The number of prosecutions in England and Wales that collapsed because of a failure by police or prosecutors to disclose evidence increased by 70% in the last two years, the BBC can reveal.
Last year, 916 people had charges dropped over a failure to disclose evidence - up from 537 in 2014-15.
It comes after recent collapsed rape cases highlighted a failure to share evidence with defence solicitors.
The Crown Prosecution Service said the justice system had "systemic" problems.
In the lead up to criminal trials, police and prosecutors have a duty to disclose evidence that might either assist the defence case or undermine the prosecution's.
However, the recent collapse of several rape cases has heightened concerns that evidence is not being disclosed early enough, and that the rules are not being followed.
In December, the trial of Liam Allan, who faced 12 counts of rape and sexual assault, was halted.
The case against Mr Allan was dropped when it emerged evidence on a computer disc - which police had looked through - showed messages from the alleged victim pestering him for "casual sex".
Last week, a rape charge against Oxford University student Oliver Mears was dropped on the eve of his trial, after a diary which supported his case was uncovered.
Surrey Police admitted its investigation had been flawed and launched an internal review.
Surrey's Chief Constable Nick Ephgrave told BBC Radio 4's Today: "For too long disclosure has been seen by many officers as something that is subsequent to an investigation, ie. an administrative process at the end, rather than something that should be integral."
He acknowledged it was "no small task" to train the police force to think differently, but an improvement plan would be published shortly.
By BBC home affairs correspondent Danny Shaw
Suddenly, disclosure is a hot topic. It used to be seen as a rather dry part of the trial process which no one quite understood.
Occasionally, there would be a headline about a miscarriage of justice because evidence was not disclosed; a review would be set up with a promise that "lessons will be learned", before the issue disappeared again.
But the recent spate of collapsed rape prosecutions has highlighted that disclosure is not some theoretical concept but a vital legal procedure that affects people's lives.
The CPS figures demonstrate that these are not isolated cases and although the number of disclosure-related failed prosecutions is comparatively small, it is increasing.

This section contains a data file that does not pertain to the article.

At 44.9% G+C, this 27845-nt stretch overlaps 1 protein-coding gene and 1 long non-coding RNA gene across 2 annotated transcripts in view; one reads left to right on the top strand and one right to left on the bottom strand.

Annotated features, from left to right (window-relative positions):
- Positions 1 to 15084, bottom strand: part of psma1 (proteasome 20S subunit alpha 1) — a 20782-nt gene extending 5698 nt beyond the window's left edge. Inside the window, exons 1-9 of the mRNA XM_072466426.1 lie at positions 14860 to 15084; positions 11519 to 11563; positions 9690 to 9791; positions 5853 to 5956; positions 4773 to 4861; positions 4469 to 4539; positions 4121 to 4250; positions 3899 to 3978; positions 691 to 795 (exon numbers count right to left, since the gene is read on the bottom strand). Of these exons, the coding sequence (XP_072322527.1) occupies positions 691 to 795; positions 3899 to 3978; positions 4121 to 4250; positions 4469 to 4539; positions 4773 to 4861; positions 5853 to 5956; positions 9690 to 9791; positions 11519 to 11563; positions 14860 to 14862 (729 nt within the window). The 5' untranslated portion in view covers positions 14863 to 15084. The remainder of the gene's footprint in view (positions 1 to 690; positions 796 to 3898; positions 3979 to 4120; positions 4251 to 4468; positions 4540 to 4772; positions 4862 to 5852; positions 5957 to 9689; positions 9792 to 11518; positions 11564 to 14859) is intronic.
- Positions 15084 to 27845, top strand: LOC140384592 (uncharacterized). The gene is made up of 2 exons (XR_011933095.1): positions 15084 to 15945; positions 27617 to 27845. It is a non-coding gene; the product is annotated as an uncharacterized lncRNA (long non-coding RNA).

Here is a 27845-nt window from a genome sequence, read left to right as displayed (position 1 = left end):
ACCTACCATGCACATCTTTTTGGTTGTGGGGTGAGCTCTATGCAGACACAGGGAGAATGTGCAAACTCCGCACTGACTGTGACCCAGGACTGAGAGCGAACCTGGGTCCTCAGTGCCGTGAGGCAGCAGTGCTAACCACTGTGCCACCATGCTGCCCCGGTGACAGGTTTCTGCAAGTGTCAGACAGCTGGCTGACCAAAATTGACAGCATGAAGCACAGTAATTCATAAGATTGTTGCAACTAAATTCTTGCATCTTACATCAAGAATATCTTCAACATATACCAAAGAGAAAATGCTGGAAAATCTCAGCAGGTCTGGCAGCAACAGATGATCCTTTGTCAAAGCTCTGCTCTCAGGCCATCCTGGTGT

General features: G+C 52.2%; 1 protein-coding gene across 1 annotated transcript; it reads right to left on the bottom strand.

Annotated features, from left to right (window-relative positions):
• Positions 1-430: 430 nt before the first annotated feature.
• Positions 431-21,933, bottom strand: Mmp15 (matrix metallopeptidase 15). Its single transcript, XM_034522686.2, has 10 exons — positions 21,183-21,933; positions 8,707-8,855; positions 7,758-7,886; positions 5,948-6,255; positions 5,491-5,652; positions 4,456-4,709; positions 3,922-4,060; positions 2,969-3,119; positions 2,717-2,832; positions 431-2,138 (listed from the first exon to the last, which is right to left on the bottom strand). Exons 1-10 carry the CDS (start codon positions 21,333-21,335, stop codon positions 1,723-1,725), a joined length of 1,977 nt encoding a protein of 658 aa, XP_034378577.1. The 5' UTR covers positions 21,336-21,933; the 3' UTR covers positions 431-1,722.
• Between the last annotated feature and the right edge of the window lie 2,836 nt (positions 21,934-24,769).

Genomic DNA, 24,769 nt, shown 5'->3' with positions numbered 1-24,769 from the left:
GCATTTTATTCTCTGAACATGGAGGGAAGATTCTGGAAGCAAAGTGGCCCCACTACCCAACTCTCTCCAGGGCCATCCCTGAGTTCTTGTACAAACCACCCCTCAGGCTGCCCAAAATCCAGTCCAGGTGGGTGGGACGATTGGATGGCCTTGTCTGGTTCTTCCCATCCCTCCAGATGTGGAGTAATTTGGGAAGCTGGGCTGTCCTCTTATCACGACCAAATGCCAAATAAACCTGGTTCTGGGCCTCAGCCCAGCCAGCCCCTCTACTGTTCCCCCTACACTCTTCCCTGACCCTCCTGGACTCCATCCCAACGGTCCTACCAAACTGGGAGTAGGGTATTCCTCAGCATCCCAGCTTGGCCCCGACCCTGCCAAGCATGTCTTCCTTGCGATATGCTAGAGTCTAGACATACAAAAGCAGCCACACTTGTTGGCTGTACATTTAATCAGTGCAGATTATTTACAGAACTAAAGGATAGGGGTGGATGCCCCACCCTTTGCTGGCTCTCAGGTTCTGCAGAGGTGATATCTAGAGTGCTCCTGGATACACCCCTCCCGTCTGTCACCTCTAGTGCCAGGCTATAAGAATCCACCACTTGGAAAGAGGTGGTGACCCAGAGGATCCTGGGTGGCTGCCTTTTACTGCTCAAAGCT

There have been three official reports into disclosure in seven years (Lord Justice Gross, Richard Horwell, CPS inspectorate) but only now, it seems, is there a determination among police and prosecutors to grip the issue.
Jerry Hayes, the prosecuting barrister in Liam Allan's case, fears innocent people were "probably" being jailed because of disclosure failings.
"And it may have been some time ago and it may well be that evidence is destroyed. Their lives are now destroyed," he told the Today programme.
Julia Smart, defence counsel for Liam Allan, said she was not surprised by the BBC's figures, saying she and her colleagues believed "objective investigation" was not happening.
She said it was partly down to resources but police also needed to consider all possible lines of inquiry, not just focus on building up a case, and the prosecution should not be holding onto evidence.
Samuel Armstrong, an aide to Conservative MP Craig Mackinlay, was cleared by a jury of raping a woman after evidence was handed over just before his trial.
He said he and the woman had been drinking and dancing to jazz music before having consensual sex in the MP's Westminster office. The court heard the woman had given the story to journalists 15 hours after the pair had sex.
Mr Armstrong told BBC 5 live his message to director of public prosecutions Alison Saunders was: "You say that there is a problem and that you recognise it. You describe it as irritating and disappointing.
"For the young people involved it's much more - it's devastating," he said.
"If you think there's a problem, if you recognise that this is an issue, why don't you apologise to me, to Liam Allan and to all of the other young victims."
The new figures, obtained under the Freedom of Information Act, reveal the total number of people whose trials have ended or the charges against them dropped due to a failure to disclose evidence.
Over a four-year period, the number of completed prosecutions fell by almost 150,000 cases - from more than 736,000 in 2013-14 to just over 588,000 in 2016-17.
Angela Rafferty QC, chair of the Criminal Bar Association, blamed issues on a "lack of investment, training and attention to the criminal justice system".
She said barristers face "a daily struggle in respect of disclosure, delays and all the other disastrous consequences of a system that is openly described by MPs as at breaking point".
"The reasons for it must be properly explored and dealt with," she added.
She said Richard Foster, chairman of the Criminal Cases Review Commission, had written to the director of public prosecutions and the attorney general 18 months ago about the problem.
A CPS spokesperson said the number of dropped cases due to evidence disclosure failures represented just 0.15% of the total number of prosecutions.
"That is still too many, however, and we are clear that there are systemic disclosure issues across the criminal justice system which will require a collective effort in order to bring about improvement.
"Getting this right is a priority, and along with the police and other criminal justice partners we are working to improve how we fulfil these vital disclosure obligations."
Research by Patrick Cowling